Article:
A weekend of talks

I don't know about you, but I love going to author talks.

Last weekend was the Cambridge Literary Festival -  a great chance to take a little break from writing (the third book of the Secrets of the Tombs book is keeping me pinned to my desk) and to be inspired by some fabulous authors.

On Friday evening I went along with a friend to see Mary Portas, who was very funny and talked movingly about her childhood. Saturday morning it was a real treat to see the wonderful Judith Kerr - author and illustrator of classics such as The Tiger who Came to Tea, Mog and When Hitler Stole Pink Rabbit.

Next came a lovely lunch with fellow writers and illustrators - all members of SCBWI.  What could be better than catching up with all our news over delicious food at a sunny window table?

And then Matt Haig, who talked about his latest book, Reasons to Live, an honest and ultimately uplifting account of his experiences of depression and anxiety.

On Sunday it was my turn.  I gave a talk all about the fun of writing about danger and peril. Chase scenes, stake-out scenes, falling-down-hole scenes and coming-face-to-face-with-wild-animals scenes - these are some of the best bits of being a mystery/adventure author.

No, I'm not sure what I was doing in this picture either!
But note how I've matched my outfit to the wall paint!
It was wonderful to see so many children and their parents there - some familiar faces and lots of lovely new readers. I really enjoyed talking to you and having a chat with everyone at the book signing.
This lovely picture was taken by Chris Borland of Distant Cloud Photography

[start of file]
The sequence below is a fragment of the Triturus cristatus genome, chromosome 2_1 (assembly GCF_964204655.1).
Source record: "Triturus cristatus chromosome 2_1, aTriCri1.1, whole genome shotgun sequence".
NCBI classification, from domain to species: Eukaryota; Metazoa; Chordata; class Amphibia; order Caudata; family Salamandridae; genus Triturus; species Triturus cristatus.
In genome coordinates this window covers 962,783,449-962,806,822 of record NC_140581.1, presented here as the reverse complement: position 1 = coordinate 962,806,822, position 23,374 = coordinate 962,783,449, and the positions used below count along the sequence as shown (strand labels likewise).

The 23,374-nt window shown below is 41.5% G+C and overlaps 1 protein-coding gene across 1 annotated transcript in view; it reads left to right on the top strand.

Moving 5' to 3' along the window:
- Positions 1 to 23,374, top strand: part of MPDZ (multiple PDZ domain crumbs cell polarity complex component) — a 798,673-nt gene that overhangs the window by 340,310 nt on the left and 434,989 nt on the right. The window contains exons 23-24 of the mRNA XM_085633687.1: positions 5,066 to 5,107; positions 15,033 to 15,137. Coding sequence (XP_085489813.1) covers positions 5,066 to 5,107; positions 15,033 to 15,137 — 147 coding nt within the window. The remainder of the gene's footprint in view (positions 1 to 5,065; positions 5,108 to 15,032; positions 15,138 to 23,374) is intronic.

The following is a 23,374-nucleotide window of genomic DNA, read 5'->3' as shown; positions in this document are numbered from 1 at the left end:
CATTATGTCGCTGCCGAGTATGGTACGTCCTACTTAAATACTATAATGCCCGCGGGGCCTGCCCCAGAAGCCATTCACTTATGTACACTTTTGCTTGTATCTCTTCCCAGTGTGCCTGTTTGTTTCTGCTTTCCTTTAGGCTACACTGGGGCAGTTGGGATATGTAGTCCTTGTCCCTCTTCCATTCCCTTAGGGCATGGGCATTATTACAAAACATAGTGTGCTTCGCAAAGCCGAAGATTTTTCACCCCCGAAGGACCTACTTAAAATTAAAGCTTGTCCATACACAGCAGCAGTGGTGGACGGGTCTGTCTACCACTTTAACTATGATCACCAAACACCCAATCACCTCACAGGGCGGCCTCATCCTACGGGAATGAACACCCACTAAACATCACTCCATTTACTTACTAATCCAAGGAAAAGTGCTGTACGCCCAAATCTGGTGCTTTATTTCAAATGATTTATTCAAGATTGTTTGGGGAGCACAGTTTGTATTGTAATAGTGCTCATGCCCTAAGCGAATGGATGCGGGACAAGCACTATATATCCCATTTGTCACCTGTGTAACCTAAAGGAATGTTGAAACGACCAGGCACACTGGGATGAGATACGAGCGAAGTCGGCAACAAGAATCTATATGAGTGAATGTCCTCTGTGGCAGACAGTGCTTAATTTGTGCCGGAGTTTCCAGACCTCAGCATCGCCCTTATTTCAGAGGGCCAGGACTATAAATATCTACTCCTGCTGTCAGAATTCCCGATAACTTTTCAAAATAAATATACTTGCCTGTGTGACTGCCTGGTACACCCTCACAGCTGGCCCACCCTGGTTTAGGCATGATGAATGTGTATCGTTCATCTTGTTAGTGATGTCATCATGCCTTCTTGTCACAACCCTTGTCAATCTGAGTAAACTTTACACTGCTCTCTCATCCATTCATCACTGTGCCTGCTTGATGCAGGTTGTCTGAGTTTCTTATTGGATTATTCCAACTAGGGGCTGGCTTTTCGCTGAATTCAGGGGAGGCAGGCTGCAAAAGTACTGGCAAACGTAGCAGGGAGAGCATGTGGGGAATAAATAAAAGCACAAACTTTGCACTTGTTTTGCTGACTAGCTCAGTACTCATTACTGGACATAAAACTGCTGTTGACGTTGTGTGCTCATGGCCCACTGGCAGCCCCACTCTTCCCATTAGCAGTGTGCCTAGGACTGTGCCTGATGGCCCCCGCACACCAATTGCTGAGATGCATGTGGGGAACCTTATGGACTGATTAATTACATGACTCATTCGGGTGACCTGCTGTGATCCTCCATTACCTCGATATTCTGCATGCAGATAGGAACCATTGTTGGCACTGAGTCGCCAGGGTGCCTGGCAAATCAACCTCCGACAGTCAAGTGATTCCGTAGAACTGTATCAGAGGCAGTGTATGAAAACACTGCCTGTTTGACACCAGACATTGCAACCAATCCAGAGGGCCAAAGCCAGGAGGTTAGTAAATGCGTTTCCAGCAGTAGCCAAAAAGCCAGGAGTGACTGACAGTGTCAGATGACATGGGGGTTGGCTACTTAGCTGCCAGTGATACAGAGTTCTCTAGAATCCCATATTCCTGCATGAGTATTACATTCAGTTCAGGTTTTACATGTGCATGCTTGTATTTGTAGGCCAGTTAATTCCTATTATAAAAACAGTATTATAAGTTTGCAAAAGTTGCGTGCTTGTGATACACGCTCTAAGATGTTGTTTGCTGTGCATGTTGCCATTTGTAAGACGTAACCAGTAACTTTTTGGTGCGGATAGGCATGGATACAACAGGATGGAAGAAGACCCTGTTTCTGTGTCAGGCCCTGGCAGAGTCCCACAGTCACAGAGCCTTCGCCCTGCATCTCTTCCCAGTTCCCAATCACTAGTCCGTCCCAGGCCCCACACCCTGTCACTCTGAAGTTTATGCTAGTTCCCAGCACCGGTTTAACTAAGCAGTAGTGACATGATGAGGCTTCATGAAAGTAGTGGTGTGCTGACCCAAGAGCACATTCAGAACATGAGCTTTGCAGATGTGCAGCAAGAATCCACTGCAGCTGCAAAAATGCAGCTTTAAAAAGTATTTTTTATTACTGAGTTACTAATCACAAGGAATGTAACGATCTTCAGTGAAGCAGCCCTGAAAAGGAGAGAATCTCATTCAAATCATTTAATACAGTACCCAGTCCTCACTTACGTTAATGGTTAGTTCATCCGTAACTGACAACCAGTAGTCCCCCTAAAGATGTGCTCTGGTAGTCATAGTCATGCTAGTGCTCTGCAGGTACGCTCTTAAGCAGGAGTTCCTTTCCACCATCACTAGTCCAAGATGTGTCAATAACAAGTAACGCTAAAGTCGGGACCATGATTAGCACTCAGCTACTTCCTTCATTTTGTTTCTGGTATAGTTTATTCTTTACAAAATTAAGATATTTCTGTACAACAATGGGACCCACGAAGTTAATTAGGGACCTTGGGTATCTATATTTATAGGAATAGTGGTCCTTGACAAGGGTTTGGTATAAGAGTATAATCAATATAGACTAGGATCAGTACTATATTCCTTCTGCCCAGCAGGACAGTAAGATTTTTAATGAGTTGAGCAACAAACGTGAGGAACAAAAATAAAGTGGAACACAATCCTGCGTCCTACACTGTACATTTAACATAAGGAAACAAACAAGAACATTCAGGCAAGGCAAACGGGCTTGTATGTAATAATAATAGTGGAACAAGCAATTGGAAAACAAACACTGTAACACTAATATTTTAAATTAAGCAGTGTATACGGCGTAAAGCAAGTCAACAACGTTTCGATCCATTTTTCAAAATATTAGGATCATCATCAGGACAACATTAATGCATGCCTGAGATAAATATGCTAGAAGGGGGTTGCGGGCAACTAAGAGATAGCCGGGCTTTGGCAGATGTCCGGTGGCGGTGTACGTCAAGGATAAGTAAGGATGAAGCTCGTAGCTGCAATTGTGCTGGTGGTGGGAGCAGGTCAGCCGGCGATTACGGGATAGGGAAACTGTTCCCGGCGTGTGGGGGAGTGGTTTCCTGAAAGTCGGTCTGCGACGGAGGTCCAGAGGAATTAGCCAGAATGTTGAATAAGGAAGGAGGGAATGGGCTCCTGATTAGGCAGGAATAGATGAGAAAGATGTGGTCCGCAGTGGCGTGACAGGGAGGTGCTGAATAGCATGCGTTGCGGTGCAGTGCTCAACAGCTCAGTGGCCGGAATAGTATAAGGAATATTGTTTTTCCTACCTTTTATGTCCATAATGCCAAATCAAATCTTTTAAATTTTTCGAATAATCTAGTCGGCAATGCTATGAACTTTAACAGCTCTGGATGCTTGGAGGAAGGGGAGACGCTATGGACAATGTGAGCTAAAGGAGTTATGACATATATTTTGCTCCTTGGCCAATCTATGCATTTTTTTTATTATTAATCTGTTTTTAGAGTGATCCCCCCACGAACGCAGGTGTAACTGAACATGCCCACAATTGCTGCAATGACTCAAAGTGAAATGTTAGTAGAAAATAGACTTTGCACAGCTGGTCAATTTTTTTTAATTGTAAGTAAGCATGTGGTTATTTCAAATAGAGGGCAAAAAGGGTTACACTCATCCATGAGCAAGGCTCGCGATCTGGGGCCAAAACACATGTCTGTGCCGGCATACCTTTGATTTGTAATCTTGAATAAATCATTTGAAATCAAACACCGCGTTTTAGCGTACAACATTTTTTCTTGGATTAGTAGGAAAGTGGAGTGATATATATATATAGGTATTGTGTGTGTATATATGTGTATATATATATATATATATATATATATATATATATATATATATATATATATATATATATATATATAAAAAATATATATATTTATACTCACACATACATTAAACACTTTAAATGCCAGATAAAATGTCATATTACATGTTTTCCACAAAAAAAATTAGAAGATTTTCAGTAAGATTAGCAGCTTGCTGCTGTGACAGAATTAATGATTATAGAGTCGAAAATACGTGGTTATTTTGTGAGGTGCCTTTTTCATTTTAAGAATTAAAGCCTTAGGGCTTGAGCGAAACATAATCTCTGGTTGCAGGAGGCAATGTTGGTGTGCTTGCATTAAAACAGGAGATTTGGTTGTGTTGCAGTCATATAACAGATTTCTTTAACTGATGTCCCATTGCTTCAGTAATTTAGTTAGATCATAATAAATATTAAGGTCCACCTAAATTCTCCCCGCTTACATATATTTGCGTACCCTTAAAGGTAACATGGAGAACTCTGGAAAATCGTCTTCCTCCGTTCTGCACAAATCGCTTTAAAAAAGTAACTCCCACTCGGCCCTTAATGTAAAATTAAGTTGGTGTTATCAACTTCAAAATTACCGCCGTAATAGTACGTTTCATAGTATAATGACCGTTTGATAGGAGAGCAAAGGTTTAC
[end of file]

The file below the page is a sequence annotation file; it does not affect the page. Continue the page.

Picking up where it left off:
That still wasn't the end of the author talks. I stayed on to see Chris Priestly, who talked about the appeal of creepy ghost stories and read us a rather chilling tale. He also made a great case for short stories for children. Given that young people are all expected to learn how to write short stories at school, why are so few short stories written for them? I hadn't thought of it before, but it's a very good question.

My last talk of the weekend was Louise Stern, who has written a beautiful novel set in a remote Mayan village where many of the inhabitants are deaf; in fact, so many that the hearing population use sign language too. As Louise Stern is deaf, she used American Sign Language and her words were spoken by her translator. There was also a British Sign Language interpreter for deaf members of the audience (American Sign Language and British Sign Language are different languages.) It was fascinating. It almost counted as work too, as Book Three is set in Mexico, so I'm always on the look out for any snippets of information about the Mayan world, both ancient and modern.

Thank you to all at Cambridge Literary Festival for putting on such a fabulously varied programme and for making me so welcome. I'm sure I ate more than my fair share of biscuits and crisps in the Green Room!